Backup, Separate, & Secure: White House Cyber Recommendations Reach the Private Sector

By: Lewis Brisbois' Data Privacy & Cybersecurity Team 

On Wednesday, June 2, Deputy National Security Advisor for Cyber and Emerging Technology Anne Neuberger released an open letter encouraging businesses within the private sector to adopt immediate protections against ransomware and other cybersecurity threats. The recommendations in the letter are helpful and highlight high-level lessons learned from the increasing frequency and severity of ransomware attacks. They also remind us of the need to continuously assess the risk of online threats and implement a comprehensive approach to cybersecurity to mitigate the risk, including the deployment of enhanced security controls to meet evolving malicious technology. 

Neuberger’s letter follows a May 12 Executive Order, which directed government contractors to adopt heightened cybersecurity measures and greater collaboration with federal intelligence agencies in the coming months. The June 2 letter, titled “What We Urge You To Do To Protect Against The Threat of Ransomware,” urges private companies to adopt many of the same measures that will be applied to federal contractors by the President’s Executive Order. The suggested policies can be broken down into three general action plans: backup, separate, and secure. 

The first of Neuberger’s suggestions calls for the five best practices from the President’s Executive Order – each of which have been found to be necessary and effective in detecting and defending against ransomware attacks: 

  • implement multi-factor authentication;
  • implement heuristic-based endpoint detection and response tools;
  • implement encryption to protect data that may be stolen;
  • engage a skilled security team to patch rapidly and continuously update security controls; and
  • share and incorporate threat information in establishing defenses.

The second set of suggestions calls for the consistent backup and encryption of any digital information maintained by the business. This backup data should include not only client files or other consumer information, but also system images and settings. Any operational data, organizational or otherwise, should have at least one additional encrypted copy. Businesses should routinely test these backups, ensuring they work in case filing systems and data need to be restored after a ransomware attack. This backup data, and any digital company resources in general, should be maintained separately. Though network-based backup systems are convenient, particularly for larger enterprise systems, Neuberger notes that ransomware attacks commonly target and delete backups that are accessible from a main network, leaving businesses with no ability to restore compromised systems. Consequently, in addition to network-based backups, business should ensure current backup data is stored separately offline, maintaining the option of a system-wide restore in the case of a ransomware lockout. Consistent with this, the 3-2-1 backup rule should be considered. This rule provides that a business should have three copies of its data – its production data and two backup copies, on two different media, with one copy offsite for disaster recovery.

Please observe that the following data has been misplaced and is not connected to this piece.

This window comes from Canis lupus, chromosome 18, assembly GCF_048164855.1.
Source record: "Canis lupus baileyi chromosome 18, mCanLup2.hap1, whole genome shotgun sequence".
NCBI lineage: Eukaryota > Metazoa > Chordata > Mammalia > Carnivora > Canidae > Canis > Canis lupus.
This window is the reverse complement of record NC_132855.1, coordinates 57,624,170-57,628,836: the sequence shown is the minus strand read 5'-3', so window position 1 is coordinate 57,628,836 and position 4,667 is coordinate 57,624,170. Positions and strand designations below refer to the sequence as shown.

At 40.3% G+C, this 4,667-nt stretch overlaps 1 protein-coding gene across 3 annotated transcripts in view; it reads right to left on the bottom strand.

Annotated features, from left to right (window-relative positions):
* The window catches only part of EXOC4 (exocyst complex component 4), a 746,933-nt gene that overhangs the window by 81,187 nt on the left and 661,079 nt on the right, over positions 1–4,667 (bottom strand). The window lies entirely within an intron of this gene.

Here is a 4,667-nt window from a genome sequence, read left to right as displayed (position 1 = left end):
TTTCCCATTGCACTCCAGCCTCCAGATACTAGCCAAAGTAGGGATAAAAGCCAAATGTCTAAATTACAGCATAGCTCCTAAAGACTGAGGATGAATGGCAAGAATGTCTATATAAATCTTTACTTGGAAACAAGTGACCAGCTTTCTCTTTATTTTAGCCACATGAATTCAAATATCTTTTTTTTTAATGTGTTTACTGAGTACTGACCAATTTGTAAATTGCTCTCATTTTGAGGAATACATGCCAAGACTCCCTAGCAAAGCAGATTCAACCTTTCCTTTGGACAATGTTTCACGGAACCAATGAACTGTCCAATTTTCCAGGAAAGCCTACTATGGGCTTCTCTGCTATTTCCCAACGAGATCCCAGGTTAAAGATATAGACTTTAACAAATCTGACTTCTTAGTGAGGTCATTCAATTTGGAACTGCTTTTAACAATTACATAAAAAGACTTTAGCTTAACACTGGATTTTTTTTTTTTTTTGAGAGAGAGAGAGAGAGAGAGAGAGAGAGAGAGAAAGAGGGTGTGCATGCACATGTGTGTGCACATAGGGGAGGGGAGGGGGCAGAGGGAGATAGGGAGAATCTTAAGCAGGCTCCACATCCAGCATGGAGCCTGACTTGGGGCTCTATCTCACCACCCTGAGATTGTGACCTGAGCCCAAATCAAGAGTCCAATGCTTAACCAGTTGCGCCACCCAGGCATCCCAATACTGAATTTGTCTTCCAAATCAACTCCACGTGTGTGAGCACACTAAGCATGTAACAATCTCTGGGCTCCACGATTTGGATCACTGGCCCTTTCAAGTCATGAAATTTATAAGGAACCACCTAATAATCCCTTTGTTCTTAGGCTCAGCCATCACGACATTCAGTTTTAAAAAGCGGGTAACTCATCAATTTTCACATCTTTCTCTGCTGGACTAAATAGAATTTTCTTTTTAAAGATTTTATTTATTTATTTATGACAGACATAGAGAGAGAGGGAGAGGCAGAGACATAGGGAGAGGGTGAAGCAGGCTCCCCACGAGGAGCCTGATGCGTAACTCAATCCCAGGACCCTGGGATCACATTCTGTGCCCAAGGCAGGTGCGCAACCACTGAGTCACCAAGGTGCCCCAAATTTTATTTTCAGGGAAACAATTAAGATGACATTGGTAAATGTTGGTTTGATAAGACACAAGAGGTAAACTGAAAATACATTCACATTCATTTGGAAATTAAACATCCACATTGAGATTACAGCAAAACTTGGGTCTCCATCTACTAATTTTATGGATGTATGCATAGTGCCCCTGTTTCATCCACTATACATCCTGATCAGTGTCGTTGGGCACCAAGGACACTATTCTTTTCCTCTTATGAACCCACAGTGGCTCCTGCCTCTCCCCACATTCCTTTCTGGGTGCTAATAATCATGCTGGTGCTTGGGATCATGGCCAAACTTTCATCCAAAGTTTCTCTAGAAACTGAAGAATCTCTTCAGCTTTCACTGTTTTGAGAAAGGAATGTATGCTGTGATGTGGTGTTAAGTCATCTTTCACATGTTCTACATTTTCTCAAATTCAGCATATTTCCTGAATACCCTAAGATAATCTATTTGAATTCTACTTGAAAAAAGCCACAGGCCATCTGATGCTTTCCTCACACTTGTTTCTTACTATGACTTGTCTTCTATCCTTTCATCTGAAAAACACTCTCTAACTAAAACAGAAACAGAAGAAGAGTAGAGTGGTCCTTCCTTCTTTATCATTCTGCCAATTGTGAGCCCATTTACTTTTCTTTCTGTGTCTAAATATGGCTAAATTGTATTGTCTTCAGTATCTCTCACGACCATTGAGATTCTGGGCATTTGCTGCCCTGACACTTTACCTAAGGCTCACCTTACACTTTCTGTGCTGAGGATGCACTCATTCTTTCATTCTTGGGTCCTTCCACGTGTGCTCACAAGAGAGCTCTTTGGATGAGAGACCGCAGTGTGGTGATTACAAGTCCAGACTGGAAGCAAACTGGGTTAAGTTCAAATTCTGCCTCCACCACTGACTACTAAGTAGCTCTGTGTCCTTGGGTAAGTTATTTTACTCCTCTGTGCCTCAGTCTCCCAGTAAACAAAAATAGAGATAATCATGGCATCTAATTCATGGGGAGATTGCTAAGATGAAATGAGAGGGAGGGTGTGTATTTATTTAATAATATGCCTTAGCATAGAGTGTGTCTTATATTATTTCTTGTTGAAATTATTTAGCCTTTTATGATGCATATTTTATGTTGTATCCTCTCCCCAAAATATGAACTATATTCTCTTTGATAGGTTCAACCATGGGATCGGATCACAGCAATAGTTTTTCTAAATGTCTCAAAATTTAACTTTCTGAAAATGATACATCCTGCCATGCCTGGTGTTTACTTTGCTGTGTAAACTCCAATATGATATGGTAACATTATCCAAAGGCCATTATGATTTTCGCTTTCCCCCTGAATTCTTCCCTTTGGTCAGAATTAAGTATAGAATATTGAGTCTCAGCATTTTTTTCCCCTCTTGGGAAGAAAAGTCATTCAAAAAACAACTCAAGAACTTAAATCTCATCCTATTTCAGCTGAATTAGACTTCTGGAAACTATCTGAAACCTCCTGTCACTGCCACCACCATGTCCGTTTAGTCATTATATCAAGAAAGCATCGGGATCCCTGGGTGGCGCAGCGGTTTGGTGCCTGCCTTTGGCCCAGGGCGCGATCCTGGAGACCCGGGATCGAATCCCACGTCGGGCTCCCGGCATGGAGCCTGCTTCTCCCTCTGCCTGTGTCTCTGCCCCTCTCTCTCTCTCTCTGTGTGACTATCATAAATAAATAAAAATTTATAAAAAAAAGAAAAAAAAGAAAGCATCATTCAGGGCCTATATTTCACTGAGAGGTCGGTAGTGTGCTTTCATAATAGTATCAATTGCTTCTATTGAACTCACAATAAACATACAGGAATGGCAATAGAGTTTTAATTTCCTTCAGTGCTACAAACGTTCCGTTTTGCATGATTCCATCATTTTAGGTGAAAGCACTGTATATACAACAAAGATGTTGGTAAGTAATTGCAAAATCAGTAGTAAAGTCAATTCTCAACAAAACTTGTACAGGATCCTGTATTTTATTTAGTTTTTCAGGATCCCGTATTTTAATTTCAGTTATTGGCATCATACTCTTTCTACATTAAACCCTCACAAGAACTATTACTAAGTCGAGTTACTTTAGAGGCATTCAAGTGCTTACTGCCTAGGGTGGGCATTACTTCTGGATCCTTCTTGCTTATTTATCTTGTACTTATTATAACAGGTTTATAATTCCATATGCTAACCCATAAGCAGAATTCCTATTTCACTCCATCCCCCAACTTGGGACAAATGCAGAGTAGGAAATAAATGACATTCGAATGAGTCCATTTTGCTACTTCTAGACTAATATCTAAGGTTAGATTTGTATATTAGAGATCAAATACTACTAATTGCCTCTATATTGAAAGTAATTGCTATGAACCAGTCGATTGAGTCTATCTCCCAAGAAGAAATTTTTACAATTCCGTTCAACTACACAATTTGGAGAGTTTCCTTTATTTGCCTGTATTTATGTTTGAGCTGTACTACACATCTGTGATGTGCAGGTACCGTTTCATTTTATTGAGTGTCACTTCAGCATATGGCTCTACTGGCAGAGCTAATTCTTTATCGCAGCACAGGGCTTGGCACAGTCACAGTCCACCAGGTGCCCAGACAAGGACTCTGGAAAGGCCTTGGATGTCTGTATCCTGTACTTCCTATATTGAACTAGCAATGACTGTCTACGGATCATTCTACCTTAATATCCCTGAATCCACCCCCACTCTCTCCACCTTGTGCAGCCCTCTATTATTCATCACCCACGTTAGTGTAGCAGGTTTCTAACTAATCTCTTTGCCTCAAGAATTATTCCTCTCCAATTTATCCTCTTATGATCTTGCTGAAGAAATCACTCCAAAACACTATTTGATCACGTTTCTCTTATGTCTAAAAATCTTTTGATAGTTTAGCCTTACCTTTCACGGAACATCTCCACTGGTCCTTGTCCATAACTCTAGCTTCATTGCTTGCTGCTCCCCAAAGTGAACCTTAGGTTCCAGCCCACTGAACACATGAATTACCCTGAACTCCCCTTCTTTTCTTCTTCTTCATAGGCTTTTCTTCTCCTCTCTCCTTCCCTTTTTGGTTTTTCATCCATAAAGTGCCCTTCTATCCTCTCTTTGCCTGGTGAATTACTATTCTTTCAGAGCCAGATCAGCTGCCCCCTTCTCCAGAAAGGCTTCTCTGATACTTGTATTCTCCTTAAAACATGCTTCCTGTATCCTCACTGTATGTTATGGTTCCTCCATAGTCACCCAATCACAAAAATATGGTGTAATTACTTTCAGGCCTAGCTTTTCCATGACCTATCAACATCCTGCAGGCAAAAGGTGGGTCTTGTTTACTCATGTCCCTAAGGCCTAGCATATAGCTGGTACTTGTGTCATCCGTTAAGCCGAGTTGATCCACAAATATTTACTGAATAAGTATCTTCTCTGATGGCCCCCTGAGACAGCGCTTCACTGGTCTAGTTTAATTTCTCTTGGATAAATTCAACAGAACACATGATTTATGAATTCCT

The June 2 letter also includes a lesson from recent events, like the March 2 alert pertaining to Microsoft Exchange vulnerabilities. The letter recommends that businesses should promptly update and patch their operating systems, applications, firmware, and other related software. These system-wide patches and updates provide the most up-to-date security features and may close potential loopholes that attackers could use to enter into a business’ system.

The letter also emphasizes the importance of a basic information security principle: network segmentation. Networks used for business functions, for example, should be kept separate from those used for manufacturing and production. That way, a cyber attack on one network will not affect overall operations of the business, maintaining the status quo until the attack is resolved.

Finally, Neuberger’s general suggestions indicate an increased emphasis on security through localized security response teams and third-party vulnerability testing. In addition to local encryption and standard password protection, businesses are encouraged to create their own security teams and develop incident response plans. 

In forming these plans, company teams should conduct a risk assessment to determine which systems are most likely to be attacked, which information is the most critical to normal business functions, and how to keep the business operational in the case of a ransomware attack. Lewis Brisbois’ Data Privacy & Cybersecurity Team is experienced in working with businesses to maximize data security and protect against cyberattacks, including the development of incident response plans and testing the plans through table top exercises. 

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